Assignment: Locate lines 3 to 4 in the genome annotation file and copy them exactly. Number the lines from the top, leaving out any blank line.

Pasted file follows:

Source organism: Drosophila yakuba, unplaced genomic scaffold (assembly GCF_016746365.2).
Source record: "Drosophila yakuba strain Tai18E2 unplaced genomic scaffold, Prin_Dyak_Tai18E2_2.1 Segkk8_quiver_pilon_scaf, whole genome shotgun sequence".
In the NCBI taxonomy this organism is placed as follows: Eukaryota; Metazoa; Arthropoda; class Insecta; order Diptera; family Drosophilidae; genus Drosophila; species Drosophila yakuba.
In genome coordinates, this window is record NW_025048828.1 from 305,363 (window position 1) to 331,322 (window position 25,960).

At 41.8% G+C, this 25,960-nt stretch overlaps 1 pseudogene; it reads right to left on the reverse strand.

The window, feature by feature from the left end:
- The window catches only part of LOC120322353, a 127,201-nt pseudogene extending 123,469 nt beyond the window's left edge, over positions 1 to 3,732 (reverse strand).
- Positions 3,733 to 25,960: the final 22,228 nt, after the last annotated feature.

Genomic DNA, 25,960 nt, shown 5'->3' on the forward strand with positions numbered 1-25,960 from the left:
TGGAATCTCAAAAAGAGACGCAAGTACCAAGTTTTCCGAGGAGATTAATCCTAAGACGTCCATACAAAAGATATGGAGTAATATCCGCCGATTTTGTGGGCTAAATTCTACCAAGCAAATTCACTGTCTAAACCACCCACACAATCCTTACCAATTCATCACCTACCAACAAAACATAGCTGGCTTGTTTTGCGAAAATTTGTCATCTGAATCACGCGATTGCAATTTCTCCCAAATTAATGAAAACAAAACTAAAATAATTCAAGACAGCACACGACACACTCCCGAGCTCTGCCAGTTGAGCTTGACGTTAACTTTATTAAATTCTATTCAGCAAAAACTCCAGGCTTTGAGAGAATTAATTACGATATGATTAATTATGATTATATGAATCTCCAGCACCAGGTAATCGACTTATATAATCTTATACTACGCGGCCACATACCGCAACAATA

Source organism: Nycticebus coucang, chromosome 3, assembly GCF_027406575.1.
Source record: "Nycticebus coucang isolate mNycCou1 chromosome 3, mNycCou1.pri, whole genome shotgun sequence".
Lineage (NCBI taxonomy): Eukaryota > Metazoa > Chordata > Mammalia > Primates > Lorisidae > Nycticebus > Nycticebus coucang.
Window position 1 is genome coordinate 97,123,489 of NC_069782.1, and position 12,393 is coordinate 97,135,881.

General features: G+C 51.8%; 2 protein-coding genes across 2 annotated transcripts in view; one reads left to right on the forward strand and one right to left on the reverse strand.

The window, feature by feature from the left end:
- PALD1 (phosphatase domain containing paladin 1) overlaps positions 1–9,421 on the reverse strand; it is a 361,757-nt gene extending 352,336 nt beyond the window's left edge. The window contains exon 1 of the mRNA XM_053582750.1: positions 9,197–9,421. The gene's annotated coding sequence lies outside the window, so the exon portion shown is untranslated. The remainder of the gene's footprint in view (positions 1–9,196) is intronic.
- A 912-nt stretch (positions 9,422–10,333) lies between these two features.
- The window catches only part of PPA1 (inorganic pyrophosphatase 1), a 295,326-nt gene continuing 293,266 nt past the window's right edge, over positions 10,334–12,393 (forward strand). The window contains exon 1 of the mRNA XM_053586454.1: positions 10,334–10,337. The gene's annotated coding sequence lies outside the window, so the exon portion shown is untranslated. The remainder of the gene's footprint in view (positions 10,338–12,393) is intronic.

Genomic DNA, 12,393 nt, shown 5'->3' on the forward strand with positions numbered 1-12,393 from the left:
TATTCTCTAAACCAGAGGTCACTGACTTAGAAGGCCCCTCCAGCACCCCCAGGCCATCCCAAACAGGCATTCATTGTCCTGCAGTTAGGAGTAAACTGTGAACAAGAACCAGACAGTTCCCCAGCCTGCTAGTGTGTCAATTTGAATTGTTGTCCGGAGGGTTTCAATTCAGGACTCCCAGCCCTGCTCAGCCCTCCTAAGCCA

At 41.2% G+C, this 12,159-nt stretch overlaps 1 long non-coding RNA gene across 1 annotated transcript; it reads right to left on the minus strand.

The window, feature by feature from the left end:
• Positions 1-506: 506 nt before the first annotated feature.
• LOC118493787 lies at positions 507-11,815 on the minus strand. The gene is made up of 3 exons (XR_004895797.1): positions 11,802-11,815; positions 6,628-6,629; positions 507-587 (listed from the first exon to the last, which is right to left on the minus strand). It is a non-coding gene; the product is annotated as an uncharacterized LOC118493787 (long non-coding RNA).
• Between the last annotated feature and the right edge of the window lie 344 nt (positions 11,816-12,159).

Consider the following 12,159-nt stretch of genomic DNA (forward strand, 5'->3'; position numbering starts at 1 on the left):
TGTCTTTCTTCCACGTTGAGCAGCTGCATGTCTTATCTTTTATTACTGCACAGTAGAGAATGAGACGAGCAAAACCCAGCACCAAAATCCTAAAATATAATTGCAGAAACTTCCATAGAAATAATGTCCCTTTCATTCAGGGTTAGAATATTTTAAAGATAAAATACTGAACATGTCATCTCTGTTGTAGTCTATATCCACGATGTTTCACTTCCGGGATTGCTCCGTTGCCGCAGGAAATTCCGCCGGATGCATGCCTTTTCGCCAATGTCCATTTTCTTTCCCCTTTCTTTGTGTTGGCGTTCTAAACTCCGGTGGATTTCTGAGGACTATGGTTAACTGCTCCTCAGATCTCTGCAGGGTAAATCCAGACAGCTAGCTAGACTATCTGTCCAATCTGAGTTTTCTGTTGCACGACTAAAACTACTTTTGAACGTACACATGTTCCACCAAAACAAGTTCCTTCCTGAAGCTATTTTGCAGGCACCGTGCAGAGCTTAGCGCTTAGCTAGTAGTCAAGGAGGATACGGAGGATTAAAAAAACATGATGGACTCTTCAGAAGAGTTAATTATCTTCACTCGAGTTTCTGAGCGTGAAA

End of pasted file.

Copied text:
In the NCBI taxonomy this organism is placed as follows: Eukaryota; Metazoa; Arthropoda; class Insecta; order Diptera; family Drosophilidae; genus Drosophila; species Drosophila yakuba.
In genome coordinates, this window is record NW_025048828.1 from 305,363 (window position 1) to 331,322 (window position 25,960).